Thursday, August 26, 2010

Record Prices Spent for Pulp Fiction Art

(Above) Hugh Joseph Ward (American, 1909 - 1945). The Evil Flame, Spicy Mystery Stories pulp cover, August 1936. 28.5 x 19.5 inches; Oil on canvas; Sold for $143,400.00

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(Above) Margaret Brundage (American, 1900 - 1976). A Rival From the Grave, Weird Tales illustration, January 1936; 20 x 13.5 inches; Pastel on paper board. Sold for $37,344.00

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(Above) Robert Fuqua (American, 20th century). Revolt of the Robots, Fantastic Adventures pulp illustration. First Issue, May 1030; Sold for $27,485.00

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(Above) Frank R. Paul (American, 1884 - 1963). The Robot Aliens , Wonder Stories pulp cover, February 1935. Oil on canvas. Sold for $19,120.00.

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HERITAGE AUCTION GALLERIES, located in Dallas, Texas is one of the top auction houses in the United States. For illustration art, they are second to none. For years, in this category, Pin-up and Glamour Art has dominated the auction house scene. Until, surprisingly, these pulp fiction illustrations burst into the fray with some record prices. The high seller was a piece in the collection/estate of John McLaughlin. It was entitled “The Evil Flame, pulp cover. Spicy Mystery Stories (see top illustration).

According to the auction house, this particular illustration has an interesting history:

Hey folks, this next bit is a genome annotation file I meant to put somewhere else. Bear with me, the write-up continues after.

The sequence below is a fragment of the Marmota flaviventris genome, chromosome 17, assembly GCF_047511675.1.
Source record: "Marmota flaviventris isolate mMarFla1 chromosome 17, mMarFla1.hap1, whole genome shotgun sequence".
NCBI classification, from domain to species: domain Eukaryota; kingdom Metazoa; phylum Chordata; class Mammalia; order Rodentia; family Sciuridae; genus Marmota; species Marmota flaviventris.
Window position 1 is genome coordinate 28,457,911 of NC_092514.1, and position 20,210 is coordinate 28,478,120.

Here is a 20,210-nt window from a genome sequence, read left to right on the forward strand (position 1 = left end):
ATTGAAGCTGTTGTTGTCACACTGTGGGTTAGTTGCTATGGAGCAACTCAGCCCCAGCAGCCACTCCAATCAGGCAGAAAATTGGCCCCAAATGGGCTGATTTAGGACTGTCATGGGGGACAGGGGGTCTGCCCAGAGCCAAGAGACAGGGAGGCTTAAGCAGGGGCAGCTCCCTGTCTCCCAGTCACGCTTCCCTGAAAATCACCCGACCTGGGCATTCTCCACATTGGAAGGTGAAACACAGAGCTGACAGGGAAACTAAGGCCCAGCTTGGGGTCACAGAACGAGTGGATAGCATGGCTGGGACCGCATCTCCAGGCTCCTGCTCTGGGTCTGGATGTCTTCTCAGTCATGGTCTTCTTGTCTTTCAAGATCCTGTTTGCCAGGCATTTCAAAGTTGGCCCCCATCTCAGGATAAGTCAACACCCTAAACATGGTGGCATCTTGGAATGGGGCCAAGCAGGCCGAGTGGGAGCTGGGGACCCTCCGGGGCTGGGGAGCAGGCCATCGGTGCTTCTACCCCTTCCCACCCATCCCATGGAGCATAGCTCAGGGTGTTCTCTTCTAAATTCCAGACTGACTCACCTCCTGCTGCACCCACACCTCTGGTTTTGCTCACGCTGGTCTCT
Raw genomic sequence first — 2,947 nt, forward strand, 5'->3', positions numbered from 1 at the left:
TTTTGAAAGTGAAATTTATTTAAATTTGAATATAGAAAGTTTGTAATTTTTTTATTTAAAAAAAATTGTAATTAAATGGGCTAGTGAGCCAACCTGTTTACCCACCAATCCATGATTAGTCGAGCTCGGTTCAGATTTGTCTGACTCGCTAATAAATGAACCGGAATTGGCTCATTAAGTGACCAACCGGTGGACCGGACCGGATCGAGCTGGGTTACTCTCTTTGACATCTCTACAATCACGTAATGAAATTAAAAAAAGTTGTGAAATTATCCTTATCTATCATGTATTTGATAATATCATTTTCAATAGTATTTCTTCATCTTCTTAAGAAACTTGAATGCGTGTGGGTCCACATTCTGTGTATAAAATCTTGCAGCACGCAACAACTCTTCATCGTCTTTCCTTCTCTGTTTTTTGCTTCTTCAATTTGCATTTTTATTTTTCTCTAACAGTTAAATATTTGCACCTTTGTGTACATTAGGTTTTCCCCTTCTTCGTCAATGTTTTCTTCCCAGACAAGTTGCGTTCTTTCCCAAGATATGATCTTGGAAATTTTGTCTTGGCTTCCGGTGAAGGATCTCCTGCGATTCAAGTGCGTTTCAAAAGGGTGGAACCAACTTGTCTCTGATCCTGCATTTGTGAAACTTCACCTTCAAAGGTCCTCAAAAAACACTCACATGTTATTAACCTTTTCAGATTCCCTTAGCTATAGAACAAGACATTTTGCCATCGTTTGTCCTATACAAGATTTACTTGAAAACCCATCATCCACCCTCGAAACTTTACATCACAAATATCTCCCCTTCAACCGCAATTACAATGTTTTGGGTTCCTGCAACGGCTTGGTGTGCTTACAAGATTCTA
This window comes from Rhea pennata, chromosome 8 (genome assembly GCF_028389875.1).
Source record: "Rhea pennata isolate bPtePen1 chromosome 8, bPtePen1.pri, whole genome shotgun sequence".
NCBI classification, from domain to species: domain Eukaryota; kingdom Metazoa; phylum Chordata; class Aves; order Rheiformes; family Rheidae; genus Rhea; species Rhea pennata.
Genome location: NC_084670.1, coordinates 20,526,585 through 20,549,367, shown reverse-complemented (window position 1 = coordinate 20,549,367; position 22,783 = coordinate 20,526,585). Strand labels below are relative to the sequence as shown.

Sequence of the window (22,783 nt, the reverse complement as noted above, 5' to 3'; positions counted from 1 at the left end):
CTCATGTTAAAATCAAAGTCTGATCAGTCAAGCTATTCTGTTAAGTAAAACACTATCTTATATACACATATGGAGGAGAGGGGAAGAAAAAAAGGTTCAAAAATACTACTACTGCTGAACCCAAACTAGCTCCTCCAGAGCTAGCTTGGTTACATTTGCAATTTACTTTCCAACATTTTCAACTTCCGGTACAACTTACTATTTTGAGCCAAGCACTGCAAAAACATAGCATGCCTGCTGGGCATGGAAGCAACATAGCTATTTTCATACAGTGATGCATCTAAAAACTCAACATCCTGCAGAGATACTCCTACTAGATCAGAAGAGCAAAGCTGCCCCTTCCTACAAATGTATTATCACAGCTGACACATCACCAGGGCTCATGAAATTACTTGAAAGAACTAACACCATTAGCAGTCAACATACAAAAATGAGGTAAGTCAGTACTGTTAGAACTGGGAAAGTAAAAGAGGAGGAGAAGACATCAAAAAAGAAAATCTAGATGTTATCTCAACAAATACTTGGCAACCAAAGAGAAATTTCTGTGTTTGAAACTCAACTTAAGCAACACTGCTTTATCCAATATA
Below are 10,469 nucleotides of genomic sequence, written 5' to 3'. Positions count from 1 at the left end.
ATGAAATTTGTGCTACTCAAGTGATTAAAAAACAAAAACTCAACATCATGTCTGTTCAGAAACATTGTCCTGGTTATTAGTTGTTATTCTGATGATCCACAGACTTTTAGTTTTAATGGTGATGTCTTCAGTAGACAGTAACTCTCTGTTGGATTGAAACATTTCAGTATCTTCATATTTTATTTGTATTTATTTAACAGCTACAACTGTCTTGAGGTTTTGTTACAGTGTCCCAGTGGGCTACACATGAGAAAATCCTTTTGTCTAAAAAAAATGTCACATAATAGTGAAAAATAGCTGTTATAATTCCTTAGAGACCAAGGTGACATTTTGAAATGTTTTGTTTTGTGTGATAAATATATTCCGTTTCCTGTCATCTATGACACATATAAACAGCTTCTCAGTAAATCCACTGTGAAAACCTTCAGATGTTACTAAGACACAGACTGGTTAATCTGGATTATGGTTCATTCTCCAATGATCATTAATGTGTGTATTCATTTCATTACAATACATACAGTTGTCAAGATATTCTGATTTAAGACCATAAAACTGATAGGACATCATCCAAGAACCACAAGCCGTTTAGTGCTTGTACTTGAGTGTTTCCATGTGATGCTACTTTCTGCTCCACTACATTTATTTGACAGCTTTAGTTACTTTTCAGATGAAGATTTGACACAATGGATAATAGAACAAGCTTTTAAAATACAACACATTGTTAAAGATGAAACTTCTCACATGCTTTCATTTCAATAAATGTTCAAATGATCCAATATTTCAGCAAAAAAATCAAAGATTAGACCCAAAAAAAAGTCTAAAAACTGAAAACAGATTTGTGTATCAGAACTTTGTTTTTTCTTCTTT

“This is not only the most important Ward pulp cover we’ve ever offered — it’s one of the absolute best pulp covers that exists, by any artist. Iconic is the adjective that best sums up the entire over-the-top approach that pulps are now celebrated for. As pulp art historian Robert Lesser so vividly recounted about the Ward approach in his book, Pulp Art, Gramercy Books, 1997, “One day in April 1942 Mayor la Guardia spied an unusual Spicy mystery on the newsstand and exploded in instant rage. He ruled on the spot: ‘No more Spicy pulps in this city.’

H. J. Ward was the cover artist and it was one of his most daring: sexual tension, violence in action, a beautiful woman, all painted with aggressive brushwork to create a cover that couldn't fail to catch the eye.”


Little Messy Missy said...

I LOVE Pulp Art!!!

Unknown said...

Check out the Cleveland artist being hailed as the daVinci of this, the digital age, Marc Breed. Creator of the psychedelic peace symbol, male exotic dance pioneer, filmmaker to two of the highest grossing adult films of all-time, civil and first amendment rights advocate, and if that weren't enough, he readily admits to having escaped from one of America's most secure prisons (his golem remains in the prisons archive).And to boot, he has a testedI.Q. Of 152

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